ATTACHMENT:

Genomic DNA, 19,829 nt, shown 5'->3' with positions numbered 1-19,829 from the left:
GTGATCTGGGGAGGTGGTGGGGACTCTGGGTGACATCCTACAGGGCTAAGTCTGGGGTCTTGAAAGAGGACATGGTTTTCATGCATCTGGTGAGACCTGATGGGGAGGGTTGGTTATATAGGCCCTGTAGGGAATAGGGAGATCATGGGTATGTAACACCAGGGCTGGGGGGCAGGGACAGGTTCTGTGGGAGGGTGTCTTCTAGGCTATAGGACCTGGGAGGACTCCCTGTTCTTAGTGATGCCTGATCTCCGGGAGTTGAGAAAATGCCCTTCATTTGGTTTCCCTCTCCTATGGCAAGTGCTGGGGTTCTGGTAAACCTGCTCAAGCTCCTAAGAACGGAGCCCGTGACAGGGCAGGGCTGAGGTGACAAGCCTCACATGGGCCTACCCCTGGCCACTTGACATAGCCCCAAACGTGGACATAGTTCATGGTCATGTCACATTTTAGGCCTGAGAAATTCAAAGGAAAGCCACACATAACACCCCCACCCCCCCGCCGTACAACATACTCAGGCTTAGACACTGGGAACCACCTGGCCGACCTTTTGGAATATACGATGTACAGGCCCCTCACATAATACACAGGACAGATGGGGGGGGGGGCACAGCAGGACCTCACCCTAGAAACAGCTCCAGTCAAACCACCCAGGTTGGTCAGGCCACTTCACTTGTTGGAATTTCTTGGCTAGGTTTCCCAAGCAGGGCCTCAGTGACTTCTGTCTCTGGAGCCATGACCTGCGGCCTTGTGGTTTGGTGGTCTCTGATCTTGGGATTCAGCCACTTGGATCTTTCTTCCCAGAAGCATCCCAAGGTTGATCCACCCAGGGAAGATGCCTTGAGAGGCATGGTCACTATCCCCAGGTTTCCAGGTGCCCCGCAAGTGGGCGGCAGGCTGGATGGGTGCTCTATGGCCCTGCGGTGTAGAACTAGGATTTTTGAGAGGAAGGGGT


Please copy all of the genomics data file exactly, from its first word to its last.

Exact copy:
Genomic DNA, 19,829 nt, shown 5'->3' with positions numbered 1-19,829 from the left:
GTGATCTGGGGAGGTGGTGGGGACTCTGGGTGACATCCTACAGGGCTAAGTCTGGGGTCTTGAAAGAGGACATGGTTTTCATGCATCTGGTGAGACCTGATGGGGAGGGTTGGTTATATAGGCCCTGTAGGGAATAGGGAGATCATGGGTATGTAACACCAGGGCTGGGGGGCAGGGACAGGTTCTGTGGGAGGGTGTCTTCTAGGCTATAGGACCTGGGAGGACTCCCTGTTCTTAGTGATGCCTGATCTCCGGGAGTTGAGAAAATGCCCTTCATTTGGTTTCCCTCTCCTATGGCAAGTGCTGGGGTTCTGGTAAACCTGCTCAAGCTCCTAAGAACGGAGCCCGTGACAGGGCAGGGCTGAGGTGACAAGCCTCACATGGGCCTACCCCTGGCCACTTGACATAGCCCCAAACGTGGACATAGTTCATGGTCATGTCACATTTTAGGCCTGAGAAATTCAAAGGAAAGCCACACATAACACCCCCACCCCCCCGCCGTACAACATACTCAGGCTTAGACACTGGGAACCACCTGGCCGACCTTTTGGAATATACGATGTACAGGCCCCTCACATAATACACAGGACAGATGGGGGGGGGGGCACAGCAGGACCTCACCCTAGAAACAGCTCCAGTCAAACCACCCAGGTTGGTCAGGCCACTTCACTTGTTGGAATTTCTTGGCTAGGTTTCCCAAGCAGGGCCTCAGTGACTTCTGTCTCTGGAGCCATGACCTGCGGCCTTGTGGTTTGGTGGTCTCTGATCTTGGGATTCAGCCACTTGGATCTTTCTTCCCAGAAGCATCCCAAGGTTGATCCACCCAGGGAAGATGCCTTGAGAGGCATGGTCACTATCCCCAGGTTTCCAGGTGCCCCGCAAGTGGGCGGCAGGCTGGATGGGTGCTCTATGGCCCTGCGGTGTAGAACTAGGATTTTTGAGAGGAAGGGGT